Published On: Wed, Sep 28th, 2016

Top 15 Vote Getters

Rumors have  been circulating about members-elect of parliament already jumping ship or declaring themselves independent before 24 hours have even been passed or a government has been formed. If we recall, the elections yesterday were called with the condition that electoral reform be addressed by the present government. However, reform has not been forthcoming nor do we expect such to happen anytime soon. The preliminary results have shown that a number of shipjumpers in the past have not made the cut and have seemingly been ‘punished’ by the electorate for their behavior. The election results have indicated thus far that the UP and the NA both have 5 seats, the USP 3 and the DP 2 seats. But what if electoral reform was done and a system chosen whereby the 15 highest vote getters would earn a seat in parliament, who would these 15 elected persons be? Based on the preliminary results this newspaper has compiled a list of the top 15 vote getters that can be found below.

table-top-15-vote-getters

As we can see in this list, three candidates who did not get a seat in the present system of party seat allotments, have made the list. These persons are Wycliffe Smith (SMCP), Benjamin Ortega (SDM) and Maurice Lake (USP). Missing from this list are Rodolphe Samuel (211), Jules James (207) and Irion Ardwell (190). In terms of party representation in Parliament, both the UP and US would have 4 seats each, the NA 3, DP 2 and the SMCP and SDM 1 seat respectively.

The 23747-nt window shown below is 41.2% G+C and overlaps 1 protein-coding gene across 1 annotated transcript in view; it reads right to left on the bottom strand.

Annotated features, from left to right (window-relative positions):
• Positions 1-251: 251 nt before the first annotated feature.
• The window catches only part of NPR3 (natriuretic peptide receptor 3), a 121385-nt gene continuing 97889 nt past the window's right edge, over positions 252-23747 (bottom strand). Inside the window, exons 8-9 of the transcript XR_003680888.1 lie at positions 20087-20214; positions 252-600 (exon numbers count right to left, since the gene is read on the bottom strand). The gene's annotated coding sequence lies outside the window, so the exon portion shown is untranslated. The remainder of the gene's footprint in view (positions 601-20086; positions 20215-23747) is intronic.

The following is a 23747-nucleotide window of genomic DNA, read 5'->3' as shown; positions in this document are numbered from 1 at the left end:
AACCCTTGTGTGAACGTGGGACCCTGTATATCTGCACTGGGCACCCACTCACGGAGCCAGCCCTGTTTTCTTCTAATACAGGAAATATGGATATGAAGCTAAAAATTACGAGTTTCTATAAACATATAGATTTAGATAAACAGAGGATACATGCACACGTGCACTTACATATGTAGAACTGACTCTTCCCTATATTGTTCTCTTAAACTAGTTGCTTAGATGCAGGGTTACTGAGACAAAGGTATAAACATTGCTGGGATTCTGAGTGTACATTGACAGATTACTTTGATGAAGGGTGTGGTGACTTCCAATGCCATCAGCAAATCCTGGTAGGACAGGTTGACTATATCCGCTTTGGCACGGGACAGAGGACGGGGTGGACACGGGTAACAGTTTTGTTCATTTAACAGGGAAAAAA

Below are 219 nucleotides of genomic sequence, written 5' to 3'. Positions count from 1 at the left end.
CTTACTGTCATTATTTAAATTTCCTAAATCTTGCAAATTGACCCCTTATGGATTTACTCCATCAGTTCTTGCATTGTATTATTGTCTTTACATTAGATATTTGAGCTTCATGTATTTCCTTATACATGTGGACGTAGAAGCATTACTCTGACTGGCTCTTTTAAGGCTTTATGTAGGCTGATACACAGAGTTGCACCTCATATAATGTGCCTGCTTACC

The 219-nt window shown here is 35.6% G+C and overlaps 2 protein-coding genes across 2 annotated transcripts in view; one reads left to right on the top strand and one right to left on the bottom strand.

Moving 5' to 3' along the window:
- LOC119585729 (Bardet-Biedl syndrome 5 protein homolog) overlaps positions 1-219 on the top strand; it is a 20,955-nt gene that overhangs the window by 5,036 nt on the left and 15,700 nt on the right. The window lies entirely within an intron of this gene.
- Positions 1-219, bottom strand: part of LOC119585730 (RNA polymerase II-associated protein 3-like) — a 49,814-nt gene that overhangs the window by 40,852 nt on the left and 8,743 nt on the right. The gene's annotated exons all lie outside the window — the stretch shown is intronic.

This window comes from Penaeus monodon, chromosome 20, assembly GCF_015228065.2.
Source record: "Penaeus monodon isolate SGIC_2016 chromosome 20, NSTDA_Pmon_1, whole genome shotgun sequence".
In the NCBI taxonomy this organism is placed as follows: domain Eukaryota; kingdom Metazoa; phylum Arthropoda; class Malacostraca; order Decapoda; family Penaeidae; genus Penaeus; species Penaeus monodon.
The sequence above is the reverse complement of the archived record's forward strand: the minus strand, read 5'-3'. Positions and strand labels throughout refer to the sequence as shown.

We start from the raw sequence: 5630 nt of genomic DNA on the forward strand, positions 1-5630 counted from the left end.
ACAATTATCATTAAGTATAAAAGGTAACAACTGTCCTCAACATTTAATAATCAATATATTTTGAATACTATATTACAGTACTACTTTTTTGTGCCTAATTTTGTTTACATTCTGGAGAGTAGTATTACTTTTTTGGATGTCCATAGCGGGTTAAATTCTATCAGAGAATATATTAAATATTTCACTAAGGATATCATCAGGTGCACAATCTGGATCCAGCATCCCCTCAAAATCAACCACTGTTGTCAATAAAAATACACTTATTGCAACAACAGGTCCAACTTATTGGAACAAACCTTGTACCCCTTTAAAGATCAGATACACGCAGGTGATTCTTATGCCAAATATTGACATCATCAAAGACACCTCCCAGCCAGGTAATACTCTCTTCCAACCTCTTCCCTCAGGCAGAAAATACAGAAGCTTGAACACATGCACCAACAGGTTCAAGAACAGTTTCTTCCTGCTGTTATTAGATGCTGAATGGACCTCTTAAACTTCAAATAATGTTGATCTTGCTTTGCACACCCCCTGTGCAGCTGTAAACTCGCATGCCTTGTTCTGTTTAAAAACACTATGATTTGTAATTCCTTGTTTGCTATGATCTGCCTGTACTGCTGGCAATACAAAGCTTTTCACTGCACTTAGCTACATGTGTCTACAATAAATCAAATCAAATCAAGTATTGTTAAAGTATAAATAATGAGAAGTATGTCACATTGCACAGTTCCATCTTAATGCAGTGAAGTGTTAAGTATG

graph-seats-allotments-based-on-top-15-vote-getters

Based on this system, shipjumping would not be necessary nor make any sense to go independent because each member would already be independent and would be forced to negotiate with each other to form a majority in parliament in order to appoint the Council of Ministers. These numbers by themselves would make things much more interesting in terms of negotiating a coalition accord. Chances are that we would see a much more broadbased government representing the interest of the voters. Is this system fairer? We think so. Is this a better reflection of the wish of the electorate? We think so too.